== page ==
Do you think you may have a concussion?  These tests will assist in detecting concussion symptoms and its severity.

What is a Concussion?

Detecting a Concussion

A concussion is the result of a direct or indirect force to the head which causes a disturbance in brain function. Concussion normally only lasts for about a few days or weeks. However, it sometimes may require emergency treatment with some people having longer-lasting problems.

In normal circumstances, signs of a concussion should start to show within just a few minutes or hours of a head injury. However, it may not always readily appear. Occasionally, signs of a concussion may not be so obvious for some days. This is why it is advisable to properly examine a person who has had a head injury for signs of concussion.

Detecting a concussion.

Immediate Memory:

To detect if an individual who has suffered from a head injury has a concussion, you can test the person’s immediate memory to see if they recognize basic things. To do this you can list a group of words and then ask the individual to mention those words in no particular order. If the individual is unable to fully recall the words, proceed to a second trial and when they still can’t then it is possible they have a concussion.

Single leg stance:

The single leg stance is a test that is done to determine balance. It is done by asking injured individuals to stand on their non-dominant foot. The dominant leg should be held in approximately 30 degrees of hip flexion and about 45 degrees of knee flexion. Stability should be maintained for about 20 seconds with the individual’s hands on the hips and eyes closed. You will then proceed to count the number of times the individual moves out of position. Move out of this position. Stumbling frequently indicates concussion.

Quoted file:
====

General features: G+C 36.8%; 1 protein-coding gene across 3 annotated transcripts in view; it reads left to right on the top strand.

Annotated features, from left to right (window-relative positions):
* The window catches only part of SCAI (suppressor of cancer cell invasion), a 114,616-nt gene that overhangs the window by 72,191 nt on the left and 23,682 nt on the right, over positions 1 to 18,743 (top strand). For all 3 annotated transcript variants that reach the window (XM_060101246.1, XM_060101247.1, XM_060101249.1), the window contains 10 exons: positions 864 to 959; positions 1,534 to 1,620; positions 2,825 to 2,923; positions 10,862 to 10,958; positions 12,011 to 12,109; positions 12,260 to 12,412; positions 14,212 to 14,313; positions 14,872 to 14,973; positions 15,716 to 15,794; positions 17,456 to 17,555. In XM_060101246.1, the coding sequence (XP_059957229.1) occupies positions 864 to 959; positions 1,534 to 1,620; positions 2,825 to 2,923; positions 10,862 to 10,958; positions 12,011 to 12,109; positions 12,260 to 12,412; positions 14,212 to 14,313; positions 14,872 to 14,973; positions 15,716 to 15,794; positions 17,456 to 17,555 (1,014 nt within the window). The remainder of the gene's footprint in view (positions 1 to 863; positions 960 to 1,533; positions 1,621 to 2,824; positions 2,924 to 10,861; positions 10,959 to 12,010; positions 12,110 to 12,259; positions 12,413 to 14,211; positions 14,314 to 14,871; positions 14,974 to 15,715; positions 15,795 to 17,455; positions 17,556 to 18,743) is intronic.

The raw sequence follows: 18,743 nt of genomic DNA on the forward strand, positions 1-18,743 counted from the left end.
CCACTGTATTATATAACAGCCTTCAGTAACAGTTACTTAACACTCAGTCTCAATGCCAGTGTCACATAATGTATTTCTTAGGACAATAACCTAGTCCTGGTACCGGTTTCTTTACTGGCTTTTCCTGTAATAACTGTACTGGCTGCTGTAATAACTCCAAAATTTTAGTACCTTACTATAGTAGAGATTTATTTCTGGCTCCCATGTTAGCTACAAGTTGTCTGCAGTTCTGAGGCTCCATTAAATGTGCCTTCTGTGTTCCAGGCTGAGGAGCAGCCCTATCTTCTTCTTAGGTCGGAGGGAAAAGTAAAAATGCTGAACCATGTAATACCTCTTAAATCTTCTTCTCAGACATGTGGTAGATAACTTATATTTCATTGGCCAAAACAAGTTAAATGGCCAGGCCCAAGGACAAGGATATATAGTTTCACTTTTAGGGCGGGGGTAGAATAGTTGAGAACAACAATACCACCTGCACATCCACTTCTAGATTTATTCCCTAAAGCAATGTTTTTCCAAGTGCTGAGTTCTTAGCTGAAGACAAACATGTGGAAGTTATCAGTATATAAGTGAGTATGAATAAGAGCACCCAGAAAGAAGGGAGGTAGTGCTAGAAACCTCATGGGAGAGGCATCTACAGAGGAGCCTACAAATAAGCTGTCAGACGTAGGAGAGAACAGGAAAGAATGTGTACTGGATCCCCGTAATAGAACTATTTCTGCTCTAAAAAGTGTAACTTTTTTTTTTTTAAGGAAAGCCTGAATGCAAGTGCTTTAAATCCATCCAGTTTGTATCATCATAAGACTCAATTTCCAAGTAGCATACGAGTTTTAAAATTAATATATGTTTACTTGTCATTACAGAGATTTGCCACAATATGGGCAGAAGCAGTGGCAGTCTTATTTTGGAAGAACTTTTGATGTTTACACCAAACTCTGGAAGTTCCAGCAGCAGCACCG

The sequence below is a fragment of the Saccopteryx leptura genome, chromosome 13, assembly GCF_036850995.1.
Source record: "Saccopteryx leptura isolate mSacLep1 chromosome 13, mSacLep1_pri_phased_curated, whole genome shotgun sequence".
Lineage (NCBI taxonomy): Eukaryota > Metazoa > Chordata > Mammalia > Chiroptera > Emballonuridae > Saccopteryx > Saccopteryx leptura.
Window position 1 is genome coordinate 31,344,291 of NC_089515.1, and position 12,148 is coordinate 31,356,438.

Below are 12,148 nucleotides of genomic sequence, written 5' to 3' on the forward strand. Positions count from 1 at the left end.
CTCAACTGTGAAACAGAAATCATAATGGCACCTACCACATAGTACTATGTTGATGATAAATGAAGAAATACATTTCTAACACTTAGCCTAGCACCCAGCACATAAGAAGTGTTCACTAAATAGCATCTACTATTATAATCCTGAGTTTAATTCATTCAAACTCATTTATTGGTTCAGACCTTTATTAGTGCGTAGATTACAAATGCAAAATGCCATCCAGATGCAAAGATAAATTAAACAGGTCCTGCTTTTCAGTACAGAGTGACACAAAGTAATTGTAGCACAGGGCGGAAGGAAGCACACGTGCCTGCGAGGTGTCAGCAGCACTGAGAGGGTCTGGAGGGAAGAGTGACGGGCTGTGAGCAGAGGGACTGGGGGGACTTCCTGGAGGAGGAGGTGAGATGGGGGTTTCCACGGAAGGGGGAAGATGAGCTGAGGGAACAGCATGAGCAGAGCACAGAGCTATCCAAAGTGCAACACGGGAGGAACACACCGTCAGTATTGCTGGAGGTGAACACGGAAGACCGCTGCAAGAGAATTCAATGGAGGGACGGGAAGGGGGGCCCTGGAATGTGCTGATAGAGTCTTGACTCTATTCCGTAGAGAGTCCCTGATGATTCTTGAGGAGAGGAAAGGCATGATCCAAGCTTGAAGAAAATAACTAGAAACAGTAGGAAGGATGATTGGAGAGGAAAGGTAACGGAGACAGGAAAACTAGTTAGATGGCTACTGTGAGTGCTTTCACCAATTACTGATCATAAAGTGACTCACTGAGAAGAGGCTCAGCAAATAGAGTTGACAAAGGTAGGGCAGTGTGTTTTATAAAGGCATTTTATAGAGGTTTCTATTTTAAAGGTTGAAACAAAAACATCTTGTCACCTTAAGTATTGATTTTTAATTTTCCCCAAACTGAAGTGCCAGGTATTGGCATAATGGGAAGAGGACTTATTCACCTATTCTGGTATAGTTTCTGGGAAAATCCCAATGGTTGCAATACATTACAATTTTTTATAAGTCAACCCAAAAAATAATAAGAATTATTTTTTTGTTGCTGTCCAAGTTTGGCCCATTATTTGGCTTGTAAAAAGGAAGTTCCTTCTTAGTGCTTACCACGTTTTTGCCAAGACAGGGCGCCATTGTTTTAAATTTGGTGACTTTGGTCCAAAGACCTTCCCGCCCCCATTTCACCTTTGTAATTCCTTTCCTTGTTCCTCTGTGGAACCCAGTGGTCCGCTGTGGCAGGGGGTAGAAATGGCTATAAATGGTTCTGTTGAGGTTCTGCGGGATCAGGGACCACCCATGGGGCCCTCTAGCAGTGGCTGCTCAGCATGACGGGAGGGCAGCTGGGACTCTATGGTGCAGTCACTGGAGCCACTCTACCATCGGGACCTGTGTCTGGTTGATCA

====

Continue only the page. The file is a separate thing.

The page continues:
Concentration:  

read to the individual a string of numbers and when you are done, ask the individual to repeat them back to you backwards, in reverse order of how you read them to him. E.g. if you say 7-1-9, they would say 9-1-7.” inability to properly say it indicates concussion.

Delayed Recall:

This test is to be performed after completion of the Balance and Coordination Examination. In thirst, ask the individual to say as many words as possible from the previous words you said to him.

Double leg stance:

First, ask the individual to stand with feet together with hands on hips and with eyes closed. The individual must try to maintain stability in that position for 20 seconds. Count the number of times he/she moves out of this position.

Tandem stance:

Ask the individual to stand heel-to-toe with the non-dominant foot in back. His/her weight should be evenly distributed across both feet. Individual should try to maintain stability for 20 seconds with hands on hips and eyes closed. Proceed to count the number of times

After conducting these trials, if the patient fails majority of the trials, chances are that he/she has a concussion and it is serious and seek medical advice immediately.

If you, or someone you know is recuperating from a brain injury, you may like to visit our page about how gait and movement biofeedback may help speed recovery.

Peter Barrett

Peter Barrett

Director

Peter designs and builds biofeedback products for gait and movement in the orthopaedic and stroke rehabilitation spaces. These devices are programmed for ease of use with built in help touch screens. In all cases data is transferred wirelessly to ensure patient safety.They can store and display data in real time so as to monitor the patient’s overall progress.

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